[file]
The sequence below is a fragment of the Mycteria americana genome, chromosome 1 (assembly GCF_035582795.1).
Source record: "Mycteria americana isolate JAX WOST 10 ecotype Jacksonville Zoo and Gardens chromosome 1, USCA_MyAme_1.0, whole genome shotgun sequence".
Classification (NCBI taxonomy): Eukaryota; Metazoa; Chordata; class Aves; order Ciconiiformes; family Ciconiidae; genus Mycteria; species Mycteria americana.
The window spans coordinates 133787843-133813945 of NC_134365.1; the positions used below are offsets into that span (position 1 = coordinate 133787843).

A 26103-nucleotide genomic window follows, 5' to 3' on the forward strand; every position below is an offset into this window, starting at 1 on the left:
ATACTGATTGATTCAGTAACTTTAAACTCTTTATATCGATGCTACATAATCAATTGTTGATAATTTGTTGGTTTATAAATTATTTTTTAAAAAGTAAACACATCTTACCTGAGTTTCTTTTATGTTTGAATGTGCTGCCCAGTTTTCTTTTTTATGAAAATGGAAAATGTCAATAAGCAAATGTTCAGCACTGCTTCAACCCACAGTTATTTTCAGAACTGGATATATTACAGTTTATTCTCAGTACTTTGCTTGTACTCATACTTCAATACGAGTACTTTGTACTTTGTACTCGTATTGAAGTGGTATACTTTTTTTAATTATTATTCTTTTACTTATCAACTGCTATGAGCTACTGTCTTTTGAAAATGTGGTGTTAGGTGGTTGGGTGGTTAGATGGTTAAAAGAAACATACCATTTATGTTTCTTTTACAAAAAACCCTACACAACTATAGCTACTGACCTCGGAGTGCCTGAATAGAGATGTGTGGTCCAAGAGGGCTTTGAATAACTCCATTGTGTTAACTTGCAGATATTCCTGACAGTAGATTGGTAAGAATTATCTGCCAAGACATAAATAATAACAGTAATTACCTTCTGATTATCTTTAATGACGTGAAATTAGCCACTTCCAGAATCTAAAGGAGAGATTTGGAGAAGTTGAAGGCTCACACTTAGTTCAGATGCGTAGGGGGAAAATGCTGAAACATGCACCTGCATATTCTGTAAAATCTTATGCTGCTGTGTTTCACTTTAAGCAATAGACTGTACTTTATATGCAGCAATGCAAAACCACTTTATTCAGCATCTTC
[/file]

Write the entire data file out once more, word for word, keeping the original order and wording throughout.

The sequence below is a fragment of the Mycteria americana genome, chromosome 1 (assembly GCF_035582795.1).
Source record: "Mycteria americana isolate JAX WOST 10 ecotype Jacksonville Zoo and Gardens chromosome 1, USCA_MyAme_1.0, whole genome shotgun sequence".
Classification (NCBI taxonomy): Eukaryota; Metazoa; Chordata; class Aves; order Ciconiiformes; family Ciconiidae; genus Mycteria; species Mycteria americana.
The window spans coordinates 133787843-133813945 of NC_134365.1; the positions used below are offsets into that span (position 1 = coordinate 133787843).

A 26103-nucleotide genomic window follows, 5' to 3' on the forward strand; every position below is an offset into this window, starting at 1 on the left:
ATACTGATTGATTCAGTAACTTTAAACTCTTTATATCGATGCTACATAATCAATTGTTGATAATTTGTTGGTTTATAAATTATTTTTTAAAAAGTAAACACATCTTACCTGAGTTTCTTTTATGTTTGAATGTGCTGCCCAGTTTTCTTTTTTATGAAAATGGAAAATGTCAATAAGCAAATGTTCAGCACTGCTTCAACCCACAGTTATTTTCAGAACTGGATATATTACAGTTTATTCTCAGTACTTTGCTTGTACTCATACTTCAATACGAGTACTTTGTACTTTGTACTCGTATTGAAGTGGTATACTTTTTTTAATTATTATTCTTTTACTTATCAACTGCTATGAGCTACTGTCTTTTGAAAATGTGGTGTTAGGTGGTTGGGTGGTTAGATGGTTAAAAGAAACATACCATTTATGTTTCTTTTACAAAAAACCCTACACAACTATAGCTACTGACCTCGGAGTGCCTGAATAGAGATGTGTGGTCCAAGAGGGCTTTGAATAACTCCATTGTGTTAACTTGCAGATATTCCTGACAGTAGATTGGTAAGAATTATCTGCCAAGACATAAATAATAACAGTAATTACCTTCTGATTATCTTTAATGACGTGAAATTAGCCACTTCCAGAATCTAAAGGAGAGATTTGGAGAAGTTGAAGGCTCACACTTAGTTCAGATGCGTAGGGGGAAAATGCTGAAACATGCACCTGCATATTCTGTAAAATCTTATGCTGCTGTGTTTCACTTTAAGCAATAGACTGTACTTTATATGCAGCAATGCAAAACCACTTTATTCAGCATCTTC